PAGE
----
Turning Reality Into Fantasy: Birds of Terror

During his voyage to the Galapagos Islands in 1831, Charles Darwin observed and classified finch species.  The varying attributes and behaviors of these birds led Darwin to conclude that it was not by mere serendipity that each was so well-suited to its environment and lifestyle. A narrow, sharp beak gave one species the advantage over another for boring through hollow wood; a strong, rounded beak was better for cracking into hard nuts.

Now imagine a bird with a beak that could crack a human skull.

In this continuing series exploring the fantasy fiction genre, I delve into one of the most horrifying creatures to ever walk real-life planet Earth, and how it came to be a denizen of my new book, The Fallen Aeneid.

Elephant Birds

Check out the feet on Aepyornis compared to the modern ostrich! Dinosaur? Pretty close…

As far into the present as the 17th century, the Aepyornithidae family, known affectionally as the “elephant birds,” lived on the island of Madagascar. These flightless, ostrich-like giants would have been a formidable sight to explorers and local populations alike, reportedly laying eggs over thirteen inches long and three feet in circumference.

The largest of the Aepyornithids, Aepyornis maximus, weighed 880 pounds and stood over ten feet tall. (For those of you keeping track at home, that’s a full two feet taller than Big Bird.) Incredible to think it went extinct only 1000 years ago—not long before the Crusades. Still, these creatures were probably relatively nonaggressive and wouldn’t have been much of a threat to humans. The same cannot be said of the creatures below. Hitchcock’s got nothing on these things.

Brontornis_vs_Kelenken
Unless there’s a bazooka in that briefcase, dude is screwed.

Dmitry Bogdanov [GFDL (http://www.gnu.org/copyleft/fdl.html) or CC-BY-SA-3.0-2.5-2.0-1.0 (http://creativecommons.org/licenses/by-sa/3.0)], via Wikimedia CommonsPhorusrhacids: Terror Birds

Feast your eyes on the aptly-named “terror birds,” specifically Titanis walleri.  This member of the extinct Phorusrhacidae family was an 8-foot-tall carnivore that terrorized Florida and areas of South America from 4.9 to 1.8 million years ago.

Not only was T. walleri carnivorous, but it weighed only 330 pounds—relatively lightweight for its size—meaning it was a swift runner. Modern estimates have placed its running speed as fast as 40 miles per hour. The average horse gallops at about 30.

The Titanbird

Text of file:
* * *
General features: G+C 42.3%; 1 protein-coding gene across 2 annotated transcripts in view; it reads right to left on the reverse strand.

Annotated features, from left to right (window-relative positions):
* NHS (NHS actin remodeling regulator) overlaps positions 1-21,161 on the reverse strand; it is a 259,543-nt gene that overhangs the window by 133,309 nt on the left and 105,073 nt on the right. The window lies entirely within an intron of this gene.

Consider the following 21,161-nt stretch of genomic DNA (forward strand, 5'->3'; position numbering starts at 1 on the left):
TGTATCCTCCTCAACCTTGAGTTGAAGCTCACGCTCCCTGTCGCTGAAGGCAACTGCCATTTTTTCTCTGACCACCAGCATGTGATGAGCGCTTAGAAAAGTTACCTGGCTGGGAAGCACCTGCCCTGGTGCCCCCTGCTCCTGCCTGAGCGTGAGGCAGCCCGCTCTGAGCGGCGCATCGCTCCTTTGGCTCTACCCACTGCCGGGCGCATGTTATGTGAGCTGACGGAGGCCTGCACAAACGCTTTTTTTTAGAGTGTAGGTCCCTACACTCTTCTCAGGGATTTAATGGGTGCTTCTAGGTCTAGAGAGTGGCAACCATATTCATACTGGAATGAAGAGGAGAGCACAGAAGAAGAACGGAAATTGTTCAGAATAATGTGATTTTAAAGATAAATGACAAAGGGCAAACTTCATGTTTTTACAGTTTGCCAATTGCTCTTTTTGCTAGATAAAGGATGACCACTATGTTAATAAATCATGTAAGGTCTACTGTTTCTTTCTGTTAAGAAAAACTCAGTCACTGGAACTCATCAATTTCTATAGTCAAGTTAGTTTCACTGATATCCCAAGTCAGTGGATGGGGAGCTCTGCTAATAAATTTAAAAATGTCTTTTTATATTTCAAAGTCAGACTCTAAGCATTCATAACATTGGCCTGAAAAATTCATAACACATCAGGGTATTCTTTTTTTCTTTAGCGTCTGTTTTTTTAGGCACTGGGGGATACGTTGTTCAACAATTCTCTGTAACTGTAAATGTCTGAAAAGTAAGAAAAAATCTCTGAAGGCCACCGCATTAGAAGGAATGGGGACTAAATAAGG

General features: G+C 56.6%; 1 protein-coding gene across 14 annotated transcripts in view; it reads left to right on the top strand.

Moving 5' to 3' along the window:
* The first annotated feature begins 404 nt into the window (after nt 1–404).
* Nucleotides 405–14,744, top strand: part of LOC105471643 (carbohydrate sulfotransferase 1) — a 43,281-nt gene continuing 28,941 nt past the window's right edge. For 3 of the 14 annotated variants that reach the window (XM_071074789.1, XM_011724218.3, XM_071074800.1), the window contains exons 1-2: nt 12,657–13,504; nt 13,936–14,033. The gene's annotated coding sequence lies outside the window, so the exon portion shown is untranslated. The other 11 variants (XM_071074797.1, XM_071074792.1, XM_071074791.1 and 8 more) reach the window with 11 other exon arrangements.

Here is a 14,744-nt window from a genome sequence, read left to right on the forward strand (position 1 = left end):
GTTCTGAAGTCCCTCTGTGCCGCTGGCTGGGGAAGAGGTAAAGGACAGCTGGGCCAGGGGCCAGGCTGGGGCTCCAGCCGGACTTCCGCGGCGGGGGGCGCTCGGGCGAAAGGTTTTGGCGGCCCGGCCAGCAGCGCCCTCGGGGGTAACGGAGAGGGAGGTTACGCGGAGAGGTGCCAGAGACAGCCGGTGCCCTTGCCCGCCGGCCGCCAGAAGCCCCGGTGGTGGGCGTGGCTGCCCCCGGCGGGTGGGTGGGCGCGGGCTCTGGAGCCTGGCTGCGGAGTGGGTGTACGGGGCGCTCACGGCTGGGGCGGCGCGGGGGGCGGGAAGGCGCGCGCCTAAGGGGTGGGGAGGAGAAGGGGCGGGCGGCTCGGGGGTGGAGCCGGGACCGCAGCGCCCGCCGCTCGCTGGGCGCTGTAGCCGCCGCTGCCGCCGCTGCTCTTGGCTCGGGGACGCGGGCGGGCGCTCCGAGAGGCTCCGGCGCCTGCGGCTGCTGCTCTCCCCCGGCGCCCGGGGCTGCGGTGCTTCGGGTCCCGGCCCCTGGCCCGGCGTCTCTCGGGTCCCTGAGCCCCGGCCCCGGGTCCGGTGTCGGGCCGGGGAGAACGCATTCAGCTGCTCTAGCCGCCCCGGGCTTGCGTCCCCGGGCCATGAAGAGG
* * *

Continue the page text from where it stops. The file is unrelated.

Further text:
“Justin’s eyes went wide. The animal stood on two, giant hind legs and was a good three feet taller than Ahlund. No feathers or wings; just dark hide and arms with tiny, claw-tipped fingers. Its neck was muscular and lean. The head was mostly beak—a rounded mass of bone the size of a blue-ribbon pumpkin. Justin had seen finches on nature documentaries use their beaks to crack open hard seeds, and it occurred to him that this animal could do that with about three coconuts at once. But when that beak suddenly opened, emitting a baritone hoot that echoed into the trees, it revealed sharp points of jagged cartilage like fangs. This thing was no bird; it was closer to a dinosaur.”
–  from The Fallen Aeneid by C.B. McCullough

With borrowed elements from the real-world elephant birds and terror birds of Earth’s prehistoric past, the titanbird was born into the world of The Fallen Aeneid (the sequel to the epic fantasy novel, The Fallen Odyssey). The protagonist of our story encounters this fearsome combination of terror bird and dinosaur within the deep, tropical jungles of an alternate world. It was a lot of fun to write these scenes, and I sincerely hope you like the result in The Fallen Aeneid, available in ebook and paperback.

Read long and prosper.
– CB

DSC_0178Turning Reality Into Fantasy: A Wild Example
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Image credits:
Dmitry Bogdanov [GFDL (http://www.gnu.org/copyleft/fdl.html) or CC-BY-SA-3.0-2.5-2.0-1.0(http://creativecommons.org/licenses/by-sa/3.0)], via Wikimedia Commons
AND
08pateldan (Own work) [GFDL (http://www.gnu.org/copyleft/fdl.html) or CC-BY-SA-3.0 (http://creativecommons.org/licenses/by-sa/3.0)], via Wikimedia Commons
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3 thoughts on “Turning Reality Into Fantasy: Birds of Terror

  1. Very cool! Glad you shared that, I assumed the titanbird was based on something real. Glad they’re extinct.

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